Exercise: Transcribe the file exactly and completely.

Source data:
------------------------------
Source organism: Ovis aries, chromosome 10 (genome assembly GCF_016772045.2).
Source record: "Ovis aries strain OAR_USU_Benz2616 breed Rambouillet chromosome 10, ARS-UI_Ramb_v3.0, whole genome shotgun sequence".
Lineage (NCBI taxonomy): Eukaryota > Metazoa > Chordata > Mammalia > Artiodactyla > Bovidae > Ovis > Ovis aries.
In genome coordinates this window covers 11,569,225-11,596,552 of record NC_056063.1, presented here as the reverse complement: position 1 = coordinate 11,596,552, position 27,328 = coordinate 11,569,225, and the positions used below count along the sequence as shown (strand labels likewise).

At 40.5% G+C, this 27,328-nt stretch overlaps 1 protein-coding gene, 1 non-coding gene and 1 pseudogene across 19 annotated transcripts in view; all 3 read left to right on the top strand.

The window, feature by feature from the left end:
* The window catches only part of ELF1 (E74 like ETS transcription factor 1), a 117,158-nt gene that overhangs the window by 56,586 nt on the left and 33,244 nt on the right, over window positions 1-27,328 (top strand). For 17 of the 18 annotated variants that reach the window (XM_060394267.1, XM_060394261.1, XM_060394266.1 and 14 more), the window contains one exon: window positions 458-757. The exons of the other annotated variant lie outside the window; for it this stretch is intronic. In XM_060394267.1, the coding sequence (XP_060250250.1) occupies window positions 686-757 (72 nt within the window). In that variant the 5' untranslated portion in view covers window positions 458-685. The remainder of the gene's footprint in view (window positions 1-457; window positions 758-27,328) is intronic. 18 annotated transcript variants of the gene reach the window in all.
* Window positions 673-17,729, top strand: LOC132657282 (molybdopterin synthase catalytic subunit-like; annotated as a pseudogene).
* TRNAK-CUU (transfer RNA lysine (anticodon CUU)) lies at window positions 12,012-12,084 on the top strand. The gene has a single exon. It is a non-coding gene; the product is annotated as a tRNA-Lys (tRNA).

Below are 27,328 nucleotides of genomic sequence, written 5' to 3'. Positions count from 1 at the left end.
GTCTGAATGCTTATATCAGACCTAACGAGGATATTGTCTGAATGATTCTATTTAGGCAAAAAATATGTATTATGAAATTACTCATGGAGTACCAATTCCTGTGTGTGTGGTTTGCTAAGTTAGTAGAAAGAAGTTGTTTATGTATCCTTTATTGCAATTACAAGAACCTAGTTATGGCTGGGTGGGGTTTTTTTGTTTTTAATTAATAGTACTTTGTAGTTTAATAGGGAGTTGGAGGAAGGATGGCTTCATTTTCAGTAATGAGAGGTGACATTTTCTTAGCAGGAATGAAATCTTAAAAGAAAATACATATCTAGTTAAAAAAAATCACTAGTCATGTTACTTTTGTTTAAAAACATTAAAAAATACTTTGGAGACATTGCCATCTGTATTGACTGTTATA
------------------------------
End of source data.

Source organism: Ovis aries, chromosome 10 (genome assembly GCF_016772045.2).
Source record: "Ovis aries strain OAR_USU_Benz2616 breed Rambouillet chromosome 10, ARS-UI_Ramb_v3.0, whole genome shotgun sequence".
Lineage (NCBI taxonomy): Eukaryota > Metazoa > Chordata > Mammalia > Artiodactyla > Bovidae > Ovis > Ovis aries.
In genome coordinates this window covers 11,569,225-11,596,552 of record NC_056063.1, presented here as the reverse complement: position 1 = coordinate 11,596,552, position 27,328 = coordinate 11,569,225, and the positions used below count along the sequence as shown (strand labels likewise).

At 40.5% G+C, this 27,328-nt stretch overlaps 1 protein-coding gene, 1 non-coding gene and 1 pseudogene across 19 annotated transcripts in view; all 3 read left to right on the top strand.

The window, feature by feature from the left end:
* The window catches only part of ELF1 (E74 like ETS transcription factor 1), a 117,158-nt gene that overhangs the window by 56,586 nt on the left and 33,244 nt on the right, over window positions 1-27,328 (top strand). For 17 of the 18 annotated variants that reach the window (XM_060394267.1, XM_060394261.1, XM_060394266.1 and 14 more), the window contains one exon: window positions 458-757. The exons of the other annotated variant lie outside the window; for it this stretch is intronic. In XM_060394267.1, the coding sequence (XP_060250250.1) occupies window positions 686-757 (72 nt within the window). In that variant the 5' untranslated portion in view covers window positions 458-685. The remainder of the gene's footprint in view (window positions 1-457; window positions 758-27,328) is intronic. 18 annotated transcript variants of the gene reach the window in all.
* Window positions 673-17,729, top strand: LOC132657282 (molybdopterin synthase catalytic subunit-like; annotated as a pseudogene).
* TRNAK-CUU (transfer RNA lysine (anticodon CUU)) lies at window positions 12,012-12,084 on the top strand. The gene has a single exon. It is a non-coding gene; the product is annotated as a tRNA-Lys (tRNA).

Below are 27,328 nucleotides of genomic sequence, written 5' to 3'. Positions count from 1 at the left end.
GTCTGAATGCTTATATCAGACCTAACGAGGATATTGTCTGAATGATTCTATTTAGGCAAAAAATATGTATTATGAAATTACTCATGGAGTACCAATTCCTGTGTGTGTGGTTTGCTAAGTTAGTAGAAAGAAGTTGTTTATGTATCCTTTATTGCAATTACAAGAACCTAGTTATGGCTGGGTGGGGTTTTTTTGTTTTTAATTAATAGTACTTTGTAGTTTAATAGGGAGTTGGAGGAAGGATGGCTTCATTTTCAGTAATGAGAGGTGACATTTTCTTAGCAGGAATGAAATCTTAAAAGAAAATACATATCTAGTTAAAAAAAATCACTAGTCATGTTACTTTTGTTTAAAAACATTAAAAAATACTTTGGAGACATTGCCATCTGTATTGACTGTTATA